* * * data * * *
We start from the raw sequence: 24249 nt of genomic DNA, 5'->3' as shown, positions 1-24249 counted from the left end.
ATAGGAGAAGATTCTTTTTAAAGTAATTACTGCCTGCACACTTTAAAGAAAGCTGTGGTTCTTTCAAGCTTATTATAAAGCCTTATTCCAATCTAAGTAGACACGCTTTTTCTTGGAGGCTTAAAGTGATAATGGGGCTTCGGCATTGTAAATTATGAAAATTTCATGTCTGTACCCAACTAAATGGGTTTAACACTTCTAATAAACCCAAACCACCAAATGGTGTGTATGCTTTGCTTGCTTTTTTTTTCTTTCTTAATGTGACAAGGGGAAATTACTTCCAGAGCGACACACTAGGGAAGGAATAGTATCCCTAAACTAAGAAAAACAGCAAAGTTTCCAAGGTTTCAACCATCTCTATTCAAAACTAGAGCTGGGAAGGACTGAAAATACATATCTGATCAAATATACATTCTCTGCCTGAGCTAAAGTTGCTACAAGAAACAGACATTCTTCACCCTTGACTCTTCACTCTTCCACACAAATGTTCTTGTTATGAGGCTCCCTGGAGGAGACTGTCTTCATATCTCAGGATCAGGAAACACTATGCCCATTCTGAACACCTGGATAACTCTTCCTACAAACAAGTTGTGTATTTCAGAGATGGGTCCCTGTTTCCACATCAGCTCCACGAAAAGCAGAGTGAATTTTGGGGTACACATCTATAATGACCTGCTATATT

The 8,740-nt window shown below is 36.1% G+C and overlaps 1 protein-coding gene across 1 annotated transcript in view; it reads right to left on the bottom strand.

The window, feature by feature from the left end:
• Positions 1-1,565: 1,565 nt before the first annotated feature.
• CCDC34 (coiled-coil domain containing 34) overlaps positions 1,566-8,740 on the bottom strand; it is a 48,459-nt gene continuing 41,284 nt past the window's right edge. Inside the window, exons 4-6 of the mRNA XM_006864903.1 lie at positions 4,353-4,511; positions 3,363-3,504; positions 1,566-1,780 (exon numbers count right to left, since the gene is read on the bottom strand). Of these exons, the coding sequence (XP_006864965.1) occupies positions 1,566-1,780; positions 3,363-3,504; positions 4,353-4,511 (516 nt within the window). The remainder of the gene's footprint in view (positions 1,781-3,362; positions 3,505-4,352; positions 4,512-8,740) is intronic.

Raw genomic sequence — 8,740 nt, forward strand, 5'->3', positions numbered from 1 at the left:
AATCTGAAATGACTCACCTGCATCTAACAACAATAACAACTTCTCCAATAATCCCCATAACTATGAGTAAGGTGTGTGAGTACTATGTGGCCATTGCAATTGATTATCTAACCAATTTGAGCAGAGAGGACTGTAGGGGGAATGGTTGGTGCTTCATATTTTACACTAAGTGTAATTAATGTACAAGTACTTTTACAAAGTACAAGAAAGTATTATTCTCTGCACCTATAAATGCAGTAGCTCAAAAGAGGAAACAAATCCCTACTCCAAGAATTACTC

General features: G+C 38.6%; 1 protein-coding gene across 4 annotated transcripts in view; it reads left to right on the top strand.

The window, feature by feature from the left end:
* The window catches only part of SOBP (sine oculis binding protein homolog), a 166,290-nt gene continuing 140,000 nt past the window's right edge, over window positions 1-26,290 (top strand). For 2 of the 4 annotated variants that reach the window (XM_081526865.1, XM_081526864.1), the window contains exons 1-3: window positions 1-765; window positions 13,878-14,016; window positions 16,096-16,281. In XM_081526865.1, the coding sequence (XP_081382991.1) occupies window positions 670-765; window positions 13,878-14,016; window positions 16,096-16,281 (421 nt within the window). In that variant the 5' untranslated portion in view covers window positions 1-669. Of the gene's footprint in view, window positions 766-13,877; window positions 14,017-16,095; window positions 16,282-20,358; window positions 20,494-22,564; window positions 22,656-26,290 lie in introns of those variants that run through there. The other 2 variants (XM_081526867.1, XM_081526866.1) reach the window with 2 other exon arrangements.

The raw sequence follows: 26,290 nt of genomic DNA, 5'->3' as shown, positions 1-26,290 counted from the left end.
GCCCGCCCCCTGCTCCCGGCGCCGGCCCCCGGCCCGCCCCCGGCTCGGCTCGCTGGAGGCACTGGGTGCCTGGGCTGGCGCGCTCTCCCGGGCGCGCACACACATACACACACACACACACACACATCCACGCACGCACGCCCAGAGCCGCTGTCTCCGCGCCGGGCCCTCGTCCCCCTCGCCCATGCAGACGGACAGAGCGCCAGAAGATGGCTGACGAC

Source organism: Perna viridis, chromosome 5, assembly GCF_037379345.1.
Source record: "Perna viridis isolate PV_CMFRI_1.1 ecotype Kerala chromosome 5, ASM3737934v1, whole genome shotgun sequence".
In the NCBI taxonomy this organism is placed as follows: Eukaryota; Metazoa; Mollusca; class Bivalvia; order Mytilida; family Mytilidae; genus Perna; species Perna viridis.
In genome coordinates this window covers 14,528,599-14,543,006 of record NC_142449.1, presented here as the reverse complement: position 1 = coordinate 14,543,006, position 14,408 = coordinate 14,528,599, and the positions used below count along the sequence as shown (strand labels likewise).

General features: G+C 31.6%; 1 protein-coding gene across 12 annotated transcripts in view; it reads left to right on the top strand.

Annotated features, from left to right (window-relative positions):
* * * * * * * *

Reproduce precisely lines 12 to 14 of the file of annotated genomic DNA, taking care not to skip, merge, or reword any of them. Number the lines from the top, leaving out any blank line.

The raw sequence follows: 26,290 nt of genomic DNA, 5'->3' as shown, positions 1-26,290 counted from the left end.
GCCCGCCCCCTGCTCCCGGCGCCGGCCCCCGGCCCGCCCCCGGCTCGGCTCGCTGGAGGCACTGGGTGCCTGGGCTGGCGCGCTCTCCCGGGCGCGCACACACATACACACACACACACACACACATCCACGCACGCACGCCCAGAGCCGCTGTCTCCGCGCCGGGCCCTCGTCCCCCTCGCCCATGCAGACGGACAGAGCGCCAGAAGATGGCTGACGAC

Source organism: Perna viridis, chromosome 5, assembly GCF_037379345.1.